Toronto Star / August 24, 1978
She’ll sell her hair to help sick dad
By Paul Dalby
Star staff writer
The lustrous brown locks cascade down almost to her ankles. Marie’s 58-inch hair is her pride and joy.
But now the 20-year-old Metro girl is prepared to sacrifice her beautiful hair to a wigmaker’s salon for money of it will help her father.
For years Marie’s father had chocked on air filled with fine steel dust as he toiled making bank vaults. Last summer he was take to hospital with what seemed to be pneumonia.
Doctors soon confirmed the pneumonia was just a side-effect of lung cancer. After several operations her father is holding his own but may never work again.
“He gets so tired because he’s always coughing. He gets up at 3 or 4 a.m. because of it,” Maria said.
Bill pile up
Her parents have to watch helplessly as the mortgage payments, property taxes, utility bills and medical costs pile up. She hopes the money for her hair will help ease this burden.
A second-year sciences student on a special university scholarship, Marie plans to go to medical school and later become a missionary. Right now she has no money to ease her family’s predicament.
“They get some allowances from the government but it’s not nearly enough to meet all the bills,” she said. “It makes me feel so sad to see this happening.”
Staying in school
“I had thought of quitting university for two years to earn some money but my father didn’t want me to do that,” she said.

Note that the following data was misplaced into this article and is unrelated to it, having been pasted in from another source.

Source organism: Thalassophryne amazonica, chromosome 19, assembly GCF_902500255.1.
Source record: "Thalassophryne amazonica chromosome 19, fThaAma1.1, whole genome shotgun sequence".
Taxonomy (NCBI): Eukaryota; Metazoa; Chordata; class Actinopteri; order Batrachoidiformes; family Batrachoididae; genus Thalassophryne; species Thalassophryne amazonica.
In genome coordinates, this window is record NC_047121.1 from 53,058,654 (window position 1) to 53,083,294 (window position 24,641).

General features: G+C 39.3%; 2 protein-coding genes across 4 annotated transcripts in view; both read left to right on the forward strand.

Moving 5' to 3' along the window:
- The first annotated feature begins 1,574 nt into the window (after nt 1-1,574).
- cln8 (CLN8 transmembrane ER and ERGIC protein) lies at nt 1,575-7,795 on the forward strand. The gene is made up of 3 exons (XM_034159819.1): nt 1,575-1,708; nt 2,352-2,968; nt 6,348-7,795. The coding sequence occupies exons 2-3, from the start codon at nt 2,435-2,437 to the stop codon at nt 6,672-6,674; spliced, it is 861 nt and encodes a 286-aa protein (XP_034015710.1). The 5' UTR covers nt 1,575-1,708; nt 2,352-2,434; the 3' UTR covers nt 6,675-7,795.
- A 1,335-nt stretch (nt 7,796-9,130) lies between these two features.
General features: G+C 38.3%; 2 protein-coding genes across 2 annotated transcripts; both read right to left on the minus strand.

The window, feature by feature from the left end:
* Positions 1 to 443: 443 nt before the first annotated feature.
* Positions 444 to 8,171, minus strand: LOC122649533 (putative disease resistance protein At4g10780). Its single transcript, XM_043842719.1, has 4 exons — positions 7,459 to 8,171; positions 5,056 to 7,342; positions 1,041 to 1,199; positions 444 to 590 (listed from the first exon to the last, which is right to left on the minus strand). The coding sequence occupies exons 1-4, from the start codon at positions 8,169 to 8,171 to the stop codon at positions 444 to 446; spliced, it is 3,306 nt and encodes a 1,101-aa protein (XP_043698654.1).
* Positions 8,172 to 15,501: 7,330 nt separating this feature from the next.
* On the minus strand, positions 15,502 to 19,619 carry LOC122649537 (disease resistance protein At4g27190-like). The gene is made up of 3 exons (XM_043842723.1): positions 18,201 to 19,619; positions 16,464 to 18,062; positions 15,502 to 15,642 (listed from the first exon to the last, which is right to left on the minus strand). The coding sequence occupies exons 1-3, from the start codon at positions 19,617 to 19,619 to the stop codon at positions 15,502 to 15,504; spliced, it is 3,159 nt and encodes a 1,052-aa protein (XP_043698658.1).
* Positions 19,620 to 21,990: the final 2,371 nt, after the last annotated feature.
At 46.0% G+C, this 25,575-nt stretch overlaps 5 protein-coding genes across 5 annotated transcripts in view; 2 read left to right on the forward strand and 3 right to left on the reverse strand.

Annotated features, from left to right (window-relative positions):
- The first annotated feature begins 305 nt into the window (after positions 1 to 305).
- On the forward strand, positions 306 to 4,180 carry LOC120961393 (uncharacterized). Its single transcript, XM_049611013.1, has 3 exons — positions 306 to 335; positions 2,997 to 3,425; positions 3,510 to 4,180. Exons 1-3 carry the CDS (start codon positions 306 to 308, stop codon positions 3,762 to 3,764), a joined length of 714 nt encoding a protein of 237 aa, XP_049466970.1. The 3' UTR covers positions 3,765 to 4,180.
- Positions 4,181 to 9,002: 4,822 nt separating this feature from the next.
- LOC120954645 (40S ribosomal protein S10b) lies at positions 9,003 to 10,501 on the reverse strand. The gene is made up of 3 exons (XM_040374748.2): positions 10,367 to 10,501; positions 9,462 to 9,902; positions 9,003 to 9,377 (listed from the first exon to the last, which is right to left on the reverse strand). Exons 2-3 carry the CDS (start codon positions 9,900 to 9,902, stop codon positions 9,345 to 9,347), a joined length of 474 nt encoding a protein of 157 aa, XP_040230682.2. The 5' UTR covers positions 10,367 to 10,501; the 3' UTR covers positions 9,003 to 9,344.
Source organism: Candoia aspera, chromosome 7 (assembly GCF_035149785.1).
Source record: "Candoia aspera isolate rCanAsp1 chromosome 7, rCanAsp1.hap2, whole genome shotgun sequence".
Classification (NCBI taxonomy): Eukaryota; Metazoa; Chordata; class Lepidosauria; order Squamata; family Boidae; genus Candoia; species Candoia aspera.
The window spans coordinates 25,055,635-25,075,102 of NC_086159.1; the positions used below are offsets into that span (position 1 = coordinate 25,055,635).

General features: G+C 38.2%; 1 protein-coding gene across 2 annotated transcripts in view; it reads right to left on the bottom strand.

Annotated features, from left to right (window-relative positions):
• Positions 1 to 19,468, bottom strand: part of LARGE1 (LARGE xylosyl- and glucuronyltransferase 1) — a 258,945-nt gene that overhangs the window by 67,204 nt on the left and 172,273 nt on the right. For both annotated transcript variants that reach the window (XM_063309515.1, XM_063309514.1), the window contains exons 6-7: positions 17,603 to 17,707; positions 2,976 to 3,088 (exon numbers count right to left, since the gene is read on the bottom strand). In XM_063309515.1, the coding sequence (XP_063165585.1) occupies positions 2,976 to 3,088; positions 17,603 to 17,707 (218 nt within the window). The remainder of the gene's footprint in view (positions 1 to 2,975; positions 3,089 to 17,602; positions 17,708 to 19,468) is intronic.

So Marie took a leaf from the classic story of Little Women in which Jo, the second of four daughters, sold her hair so her mother could visit her father who’d been wounded in the American Civil War.
“I don’t know how much I will get for my hair or if it will be enough,” she said yesterday. “I don’t even know who to approach.”
With only three weeks left before she returns to university, Marie wrote to her the Star Probe column to ask for advice.
It has taken nine years to grow her hair to its present length – washing it every other day – and long hours of brushing until it shines.
A quiet, reserved young woman, Marie is not seeking charity and requested her identity not be revealed.
However, Peter Suba, president of Continental Tress Ltd. on Avenue Rd., said he’s willing to pay Mary $200 to keep her hair.
“There’s just no market for human hair anymore,” he said, “and we should know – we used to be one of Metro’s largest buyers of human hair. But right now I’ve got about 100 kilos (220 pounds) of it sitting around that I’m trying to get rid of.”
Suba said, “It would be a disservice to Marie to her to cut her hair. It sounds lovely, and I’ll gladly pay her $200 to keep it.
“And I think any other wigmaker would take the same approach.”
Suba said human hair is “virtually never” used for wigs anymore, since synthetic fibres developed in the past few years are far superior.
“You don’t find a girl like that very often – someone who’s willing to do whatever’s in her power to help her family.
She deserves all the help she can get.”